For example, the Sensirion SHTxx humidity and temperature sensors are single chip modules that provide calibrated digital output over a 2wire serial interface. These modules are easily connected to a microcontroller, but to achieve full accuracy, floating calculations must be performed. These calculations compensate for the nonlinearity of the humidity sensor, convert the data to standard units of temperature and relative humidity, and determine the dewpoint using a logarithmic equation.
The Sensirion datasheet and application notes define the following formulas:
(for VDD = 5V)
Temperature_{C} = 40.0 + 0.01 * SO_{T}
RH_{linear} = 4.0 + 0.0405 * SO_{RH} + (2.8 * 10^{6} * SO_{RH}^{2})
RH_{true} = (Temperature_{C}  25.0) * (0.01 + 0.0008 * SO_{RH}) + RH_{linear}
H = (log_{10}(RH_{true})  2.0) / 0.4343 + (17.62 * Temperature_{C}) / (243.12 + Temperature_{C})
DewPoint = 243.12 * H / (17.62  H)
These formulas are easily implemented using the uMFPU V3 chip with very little overhead on the microcontroller. See Application Note 33  Sensirion SHTxx Temperature and Humidity Sensor. Examples of other sensors that provide data output that can be further enhanced with floating point calculations include: position sensors, thermocouples, accelerometers, gyroscopes, pressure sensors and many others.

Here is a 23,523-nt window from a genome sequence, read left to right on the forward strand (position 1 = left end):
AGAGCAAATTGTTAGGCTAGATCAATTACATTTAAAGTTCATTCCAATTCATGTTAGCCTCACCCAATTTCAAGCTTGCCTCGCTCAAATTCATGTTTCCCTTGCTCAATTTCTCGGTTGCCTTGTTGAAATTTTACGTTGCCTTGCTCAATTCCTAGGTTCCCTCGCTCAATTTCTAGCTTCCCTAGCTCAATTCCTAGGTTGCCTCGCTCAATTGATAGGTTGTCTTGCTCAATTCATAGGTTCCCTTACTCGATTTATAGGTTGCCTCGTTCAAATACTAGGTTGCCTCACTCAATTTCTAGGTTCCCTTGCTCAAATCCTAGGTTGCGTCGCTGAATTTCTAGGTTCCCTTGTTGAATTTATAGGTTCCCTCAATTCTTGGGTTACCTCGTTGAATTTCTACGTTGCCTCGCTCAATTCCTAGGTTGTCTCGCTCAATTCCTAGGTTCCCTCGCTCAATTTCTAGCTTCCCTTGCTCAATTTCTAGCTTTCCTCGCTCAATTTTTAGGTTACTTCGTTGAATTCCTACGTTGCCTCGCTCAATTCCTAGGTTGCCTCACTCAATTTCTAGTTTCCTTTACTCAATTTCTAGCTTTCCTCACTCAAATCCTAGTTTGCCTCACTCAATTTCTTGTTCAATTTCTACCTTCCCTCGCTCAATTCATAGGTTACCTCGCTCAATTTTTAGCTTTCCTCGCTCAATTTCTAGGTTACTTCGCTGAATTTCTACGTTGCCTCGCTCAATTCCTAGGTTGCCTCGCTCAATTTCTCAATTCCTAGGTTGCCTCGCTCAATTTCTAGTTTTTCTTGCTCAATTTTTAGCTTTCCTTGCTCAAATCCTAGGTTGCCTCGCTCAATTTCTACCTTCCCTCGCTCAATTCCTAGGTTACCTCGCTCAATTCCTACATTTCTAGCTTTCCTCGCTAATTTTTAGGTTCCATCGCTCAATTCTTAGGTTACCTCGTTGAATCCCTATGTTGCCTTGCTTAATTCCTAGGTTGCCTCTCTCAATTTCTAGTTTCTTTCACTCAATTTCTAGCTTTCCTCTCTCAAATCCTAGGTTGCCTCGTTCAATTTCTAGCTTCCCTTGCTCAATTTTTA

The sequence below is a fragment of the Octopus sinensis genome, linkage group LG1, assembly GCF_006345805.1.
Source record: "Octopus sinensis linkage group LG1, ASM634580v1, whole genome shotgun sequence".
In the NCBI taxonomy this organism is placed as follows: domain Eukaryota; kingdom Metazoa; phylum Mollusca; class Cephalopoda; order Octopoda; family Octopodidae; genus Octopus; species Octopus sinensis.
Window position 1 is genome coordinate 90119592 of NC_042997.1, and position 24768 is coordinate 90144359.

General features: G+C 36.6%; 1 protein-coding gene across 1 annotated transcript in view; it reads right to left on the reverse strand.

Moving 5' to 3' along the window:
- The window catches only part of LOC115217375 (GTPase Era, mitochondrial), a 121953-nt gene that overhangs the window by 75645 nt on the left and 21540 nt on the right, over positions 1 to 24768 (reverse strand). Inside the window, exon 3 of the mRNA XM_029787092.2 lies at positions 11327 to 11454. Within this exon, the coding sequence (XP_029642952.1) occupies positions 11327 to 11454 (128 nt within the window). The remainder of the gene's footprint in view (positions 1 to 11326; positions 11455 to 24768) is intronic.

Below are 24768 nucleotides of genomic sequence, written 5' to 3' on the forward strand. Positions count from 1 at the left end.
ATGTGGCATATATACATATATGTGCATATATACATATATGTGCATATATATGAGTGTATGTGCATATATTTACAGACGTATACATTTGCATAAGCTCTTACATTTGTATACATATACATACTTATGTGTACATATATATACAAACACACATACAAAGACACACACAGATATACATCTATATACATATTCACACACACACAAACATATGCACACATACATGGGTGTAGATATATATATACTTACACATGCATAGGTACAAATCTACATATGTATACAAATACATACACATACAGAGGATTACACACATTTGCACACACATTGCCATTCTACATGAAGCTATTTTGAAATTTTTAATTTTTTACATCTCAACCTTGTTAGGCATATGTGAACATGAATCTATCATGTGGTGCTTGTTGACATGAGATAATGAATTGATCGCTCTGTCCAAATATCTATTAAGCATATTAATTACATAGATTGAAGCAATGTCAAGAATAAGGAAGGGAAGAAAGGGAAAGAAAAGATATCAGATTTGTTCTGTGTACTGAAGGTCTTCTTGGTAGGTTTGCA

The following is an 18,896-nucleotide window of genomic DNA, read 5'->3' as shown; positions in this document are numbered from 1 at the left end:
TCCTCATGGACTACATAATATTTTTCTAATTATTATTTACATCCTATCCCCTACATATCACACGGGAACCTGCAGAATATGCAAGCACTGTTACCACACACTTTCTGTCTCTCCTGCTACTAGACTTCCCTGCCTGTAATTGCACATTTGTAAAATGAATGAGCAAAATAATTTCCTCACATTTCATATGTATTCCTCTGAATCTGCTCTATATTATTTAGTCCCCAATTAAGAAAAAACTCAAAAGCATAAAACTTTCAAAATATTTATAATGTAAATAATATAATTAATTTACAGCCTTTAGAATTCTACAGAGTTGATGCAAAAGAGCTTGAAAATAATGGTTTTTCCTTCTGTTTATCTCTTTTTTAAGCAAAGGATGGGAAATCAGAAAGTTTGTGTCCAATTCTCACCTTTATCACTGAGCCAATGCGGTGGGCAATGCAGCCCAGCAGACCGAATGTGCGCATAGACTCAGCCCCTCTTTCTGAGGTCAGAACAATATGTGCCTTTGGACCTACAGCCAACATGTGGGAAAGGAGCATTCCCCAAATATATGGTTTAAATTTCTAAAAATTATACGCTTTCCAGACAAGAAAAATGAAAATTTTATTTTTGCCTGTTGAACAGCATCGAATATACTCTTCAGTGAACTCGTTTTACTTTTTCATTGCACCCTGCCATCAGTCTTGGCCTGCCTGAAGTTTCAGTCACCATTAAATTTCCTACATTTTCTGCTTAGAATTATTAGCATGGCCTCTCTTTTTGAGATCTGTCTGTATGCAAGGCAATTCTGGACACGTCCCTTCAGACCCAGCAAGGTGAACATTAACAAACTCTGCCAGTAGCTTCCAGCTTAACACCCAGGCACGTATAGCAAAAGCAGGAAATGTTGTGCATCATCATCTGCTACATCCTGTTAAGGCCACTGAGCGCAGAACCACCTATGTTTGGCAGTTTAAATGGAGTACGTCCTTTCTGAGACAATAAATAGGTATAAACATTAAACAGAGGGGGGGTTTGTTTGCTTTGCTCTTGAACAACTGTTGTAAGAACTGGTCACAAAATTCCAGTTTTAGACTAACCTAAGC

What overhead is associated with the uMFPU coprocessors?
The microcontroller needs to send instructions and data to the coprocessor and read the results after calculations are complete. The main overhead is the time required to transfer information between the microcontroller and uMFPU. The uMFPU chip has a 256 byte instruction buffer which allows calculations to be done while data is being transferred. The microcontroller is free to perform other tasks while the uMFPU performs floating point calculations. The uMFPU V3.1 has 128 32bit registers and 2304 bytes of EEPROM, for storing floating point values on the uMFPU rather than consuming code and data space on the microcontroller. Userdefined functions can also be used to improve execution speed and reduce code space. With userdefined functions, only input data and results need to be transmitted.
What development support is available for the uMFPU coprocessors?
The uMFPU V3 IDE (Integrated Development Environment) provides support for creating uMFPU code targeted to a variety of microcontrollers and compilers. It also contains a runtime debugger, and userdefined function programmer using the builtin serial connection on the uMFPU V3 chip. The uMFPU IDE provides a convenient way to develop and test uMFPU V3 code. Documentation is available on the Micromega website including many examples and application notes.
Do I have to learn a new instruction set in order to use the uMFPU V3 chip?